Earlier this month, the renowned cookbook editor Judith Jones died in her Vermont home at age 93. Jones is celebrated for editing "Mastering The Art of French Cooking" and introducing Julia Child to the world. Commentator Martha Ackmann once judged a cooking contest with the famous editor.
A number of years ago, a friend invited me to judge a cooking contest in Hawley, Mass. My friend is nothing if not enterprising, and had organized the Pudding Hollow Pudding Festival, an event commemorating a 1780 contest to determine who could cook Hawley’s largest pudding. Abigail Baker was the winner back then and declared the official "pudding head." Her winning entry was a hasty pudding in a five-pail kettle.
For this century’s contest, I was one of several judges asked to sample dishes and select a winner. Not the biggest pudding this time around — but the best-tasting. We judges assembled ourselves before the dishes and made quick introductions. There was a local public servant who announced he was a diabetic, then spooned right into the butterscotch. And there was a woman — quiet, plainly dressed. She shook my hand. “Judith,” she said.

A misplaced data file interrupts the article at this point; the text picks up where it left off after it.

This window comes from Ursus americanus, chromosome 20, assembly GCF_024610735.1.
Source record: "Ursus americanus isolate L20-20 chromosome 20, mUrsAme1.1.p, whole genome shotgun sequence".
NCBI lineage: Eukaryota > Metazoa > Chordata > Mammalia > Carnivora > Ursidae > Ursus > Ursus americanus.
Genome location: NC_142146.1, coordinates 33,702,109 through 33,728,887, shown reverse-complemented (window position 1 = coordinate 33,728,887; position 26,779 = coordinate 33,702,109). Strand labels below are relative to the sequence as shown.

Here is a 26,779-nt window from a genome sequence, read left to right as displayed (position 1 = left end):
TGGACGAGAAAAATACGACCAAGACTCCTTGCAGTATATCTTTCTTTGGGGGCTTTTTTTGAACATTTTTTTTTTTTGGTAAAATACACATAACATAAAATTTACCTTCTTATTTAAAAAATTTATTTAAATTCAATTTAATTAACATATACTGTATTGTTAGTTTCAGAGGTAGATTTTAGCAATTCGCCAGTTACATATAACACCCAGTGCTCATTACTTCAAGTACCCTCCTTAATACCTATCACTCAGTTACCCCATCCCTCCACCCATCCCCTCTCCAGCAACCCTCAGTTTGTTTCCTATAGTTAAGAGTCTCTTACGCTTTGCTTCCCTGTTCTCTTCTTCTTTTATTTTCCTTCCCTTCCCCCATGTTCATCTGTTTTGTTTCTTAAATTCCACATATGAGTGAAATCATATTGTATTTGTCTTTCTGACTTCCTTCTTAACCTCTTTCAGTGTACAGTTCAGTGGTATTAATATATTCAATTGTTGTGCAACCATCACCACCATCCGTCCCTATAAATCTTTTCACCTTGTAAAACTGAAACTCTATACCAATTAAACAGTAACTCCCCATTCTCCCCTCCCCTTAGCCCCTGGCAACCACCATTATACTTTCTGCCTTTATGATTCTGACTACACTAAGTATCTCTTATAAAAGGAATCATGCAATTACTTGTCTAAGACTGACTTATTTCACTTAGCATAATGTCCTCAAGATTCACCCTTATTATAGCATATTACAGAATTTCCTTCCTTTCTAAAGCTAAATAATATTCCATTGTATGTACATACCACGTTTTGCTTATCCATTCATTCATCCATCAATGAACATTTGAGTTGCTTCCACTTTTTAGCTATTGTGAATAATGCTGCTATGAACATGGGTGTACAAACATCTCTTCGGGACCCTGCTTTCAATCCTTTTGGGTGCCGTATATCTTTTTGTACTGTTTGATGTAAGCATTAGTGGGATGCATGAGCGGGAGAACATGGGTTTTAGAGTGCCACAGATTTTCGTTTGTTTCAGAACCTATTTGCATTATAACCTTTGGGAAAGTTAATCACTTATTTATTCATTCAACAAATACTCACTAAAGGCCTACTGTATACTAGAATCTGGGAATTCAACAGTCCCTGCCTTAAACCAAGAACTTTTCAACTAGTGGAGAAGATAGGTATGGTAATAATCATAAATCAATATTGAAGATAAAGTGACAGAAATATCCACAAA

While dipping into puddings, we compared notes. The town officer and I liked a razzle-dazzle tapioca: strawberries and blueberries nestled in a translucent custard, a red, white and blue show-stopper.
Then Judith spoke. She liked a pudding we had quickly dismissed: a corn meal porridge, straw-colored, with earthy hints of molasses and ginger that took awhile to unfold.
“Genuine” she said. “Yankee. Flinty." My fellow judge and I nodded, but hardly heard the comment. We were onto the next swallow, more eager to be wowed than linger over subtlety.
In the end, we tapioca fans ruled the day, and Judith accepted defeat graciously.
Several months later, I was watching a PBS special on Julia Child when I fully realized who “Judith” was. To say I was embarrassed to have voted down her choice is an understatement.
My encounter with Judith Jones taught me about the integrity of the authentic, the deception of the flashy and momentary, and the virtue of holding your tongue even when you know better than those around you. Jones certainly knew her way around cooking. But what’s been missing in all the accolades following her death is she also knew a little something about table manners.
Martha Ackmann is a writer who lives in Leverett. Her new book on Emily Dickinson will be published next year.